Born 1961, Belfast, Northern Ireland. Lives and works Footscray, Victoria.
With a focus on text based works, Jon Campbell’s recent work carefully constructs imagery with abstracted and geometric elements. Meaning is created in the negative spaces, hiding words and phrases within the surface image. Campbell implements this methodology to explore the colloquial language and culture of contemporary society, he also engages with the viewer as a critical part of the work itself as they decipher the text.
Campbell’s solo exhibitions include Absolutely Disgusting, Darren Knight Gallery at Stephen McLaughlan Gallery, Melbourne (2016); Art Basel Hong Kong, Discoveries Section, with Darren Knight Gallery, Hong Kong (2015); Ten years of neon, KALIMANRAWLINS, Melbourne (2013); Just Sing What You Feel, National Gallery of Victoria, Melbourne (2012); Stacks on 2010, Melbourne Art Foundation Artist Commission (2010); $23,000,000, Uplands Gallery, Melbourne (2008) yeah yeah yeah, The Physics Room, Christchurch, New Zealand (2007); Greatest Hits Vol.1, CSA Gallery, Australian National University School of Art, Canberra (2002).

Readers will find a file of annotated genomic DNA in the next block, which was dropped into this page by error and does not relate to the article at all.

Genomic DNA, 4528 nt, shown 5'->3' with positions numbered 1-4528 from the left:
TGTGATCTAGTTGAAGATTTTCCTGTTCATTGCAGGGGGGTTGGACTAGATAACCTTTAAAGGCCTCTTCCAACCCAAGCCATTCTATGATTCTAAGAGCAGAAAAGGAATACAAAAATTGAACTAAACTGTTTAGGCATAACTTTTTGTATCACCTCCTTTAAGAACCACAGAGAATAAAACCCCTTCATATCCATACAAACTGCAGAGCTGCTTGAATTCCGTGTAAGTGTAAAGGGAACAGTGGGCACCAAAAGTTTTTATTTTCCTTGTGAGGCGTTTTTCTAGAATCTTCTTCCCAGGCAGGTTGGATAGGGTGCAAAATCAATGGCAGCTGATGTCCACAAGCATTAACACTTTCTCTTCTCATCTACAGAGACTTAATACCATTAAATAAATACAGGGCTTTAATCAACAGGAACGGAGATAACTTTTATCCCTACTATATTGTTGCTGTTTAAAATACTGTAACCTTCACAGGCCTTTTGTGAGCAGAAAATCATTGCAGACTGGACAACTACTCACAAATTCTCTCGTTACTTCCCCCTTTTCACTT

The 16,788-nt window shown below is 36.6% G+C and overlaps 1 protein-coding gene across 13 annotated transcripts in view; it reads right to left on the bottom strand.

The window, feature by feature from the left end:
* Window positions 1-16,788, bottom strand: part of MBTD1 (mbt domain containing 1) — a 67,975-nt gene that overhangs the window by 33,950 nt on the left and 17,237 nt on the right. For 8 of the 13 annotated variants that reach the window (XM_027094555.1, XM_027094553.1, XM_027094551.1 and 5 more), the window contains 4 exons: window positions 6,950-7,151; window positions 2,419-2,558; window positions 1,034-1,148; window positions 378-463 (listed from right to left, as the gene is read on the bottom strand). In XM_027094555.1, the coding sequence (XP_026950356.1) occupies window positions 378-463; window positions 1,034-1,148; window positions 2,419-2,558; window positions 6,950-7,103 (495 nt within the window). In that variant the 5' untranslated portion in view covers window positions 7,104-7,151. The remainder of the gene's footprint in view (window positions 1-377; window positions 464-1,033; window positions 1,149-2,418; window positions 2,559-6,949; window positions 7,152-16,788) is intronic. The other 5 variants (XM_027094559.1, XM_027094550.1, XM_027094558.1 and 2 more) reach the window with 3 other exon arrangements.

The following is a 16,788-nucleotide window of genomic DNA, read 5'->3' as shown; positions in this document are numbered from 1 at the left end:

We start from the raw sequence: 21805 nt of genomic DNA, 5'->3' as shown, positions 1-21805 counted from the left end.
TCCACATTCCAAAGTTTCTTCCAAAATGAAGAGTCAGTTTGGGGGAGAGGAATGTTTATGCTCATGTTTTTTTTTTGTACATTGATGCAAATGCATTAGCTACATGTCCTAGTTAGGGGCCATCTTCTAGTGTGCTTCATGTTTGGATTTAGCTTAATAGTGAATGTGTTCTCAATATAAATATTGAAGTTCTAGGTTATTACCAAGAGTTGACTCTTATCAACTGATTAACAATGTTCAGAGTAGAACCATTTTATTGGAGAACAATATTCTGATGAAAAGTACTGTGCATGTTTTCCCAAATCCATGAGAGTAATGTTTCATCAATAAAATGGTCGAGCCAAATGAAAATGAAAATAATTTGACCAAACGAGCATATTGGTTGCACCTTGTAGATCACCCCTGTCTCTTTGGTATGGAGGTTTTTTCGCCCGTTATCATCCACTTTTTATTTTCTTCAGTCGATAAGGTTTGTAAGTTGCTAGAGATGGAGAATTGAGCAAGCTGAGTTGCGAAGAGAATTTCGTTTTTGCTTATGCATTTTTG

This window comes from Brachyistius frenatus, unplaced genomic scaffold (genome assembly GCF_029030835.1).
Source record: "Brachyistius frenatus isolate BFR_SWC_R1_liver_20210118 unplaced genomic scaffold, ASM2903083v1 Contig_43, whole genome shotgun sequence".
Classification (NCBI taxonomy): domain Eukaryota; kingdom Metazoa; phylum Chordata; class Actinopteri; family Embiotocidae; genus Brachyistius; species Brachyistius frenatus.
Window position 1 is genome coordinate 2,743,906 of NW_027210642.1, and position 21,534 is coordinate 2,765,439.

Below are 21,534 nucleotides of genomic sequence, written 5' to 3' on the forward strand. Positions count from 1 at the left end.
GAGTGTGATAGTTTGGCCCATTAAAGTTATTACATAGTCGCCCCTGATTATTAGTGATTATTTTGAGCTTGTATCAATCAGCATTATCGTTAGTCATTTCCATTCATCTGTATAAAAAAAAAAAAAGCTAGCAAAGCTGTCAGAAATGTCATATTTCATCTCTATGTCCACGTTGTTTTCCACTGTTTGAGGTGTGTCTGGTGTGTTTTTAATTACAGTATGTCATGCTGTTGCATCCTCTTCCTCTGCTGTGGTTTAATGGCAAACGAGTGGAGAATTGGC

Group exhibitions include Archibald Prize, Art Gallery of New South Wales, Sydney; The End of Time. The Beginning of Time, Gertrude Contemporary, Melbourne (2017); I heart rock (rock is the total work of art), Arts Project Australia, Melbourne (2016); Painting. More Painting, Australian Centre for Contemporary Art, Melbourne (2016); it’s gonna take a lotta love, Franklin Street Works, Stamford, US (2015); Art Tram, Melbourne International Festival, Melbourne; Melbourne Now, National Gallery of Victoria, Melbourne (2013); Basil Sellers Art Prize, Ian Potter Museum of Art, University of Melbourne (2012)
Campbell’s work is held in a number of Australian collections including Artbank Australia, Sydney; Deakin University, Melbourne; Geelong Art Gallery, Victoria; La Trobe University, Melbourne; The Monash University Museum of Art, Melbourne; Museum of Contemporary Art Australia, Sydney; National Gallery of Australia, Canberra; National Gallery of Victoria, Melbourne; National Portrait Gallery, Canberra; Victorian College of the Arts, Melbourne; Victoria University, Melbourne.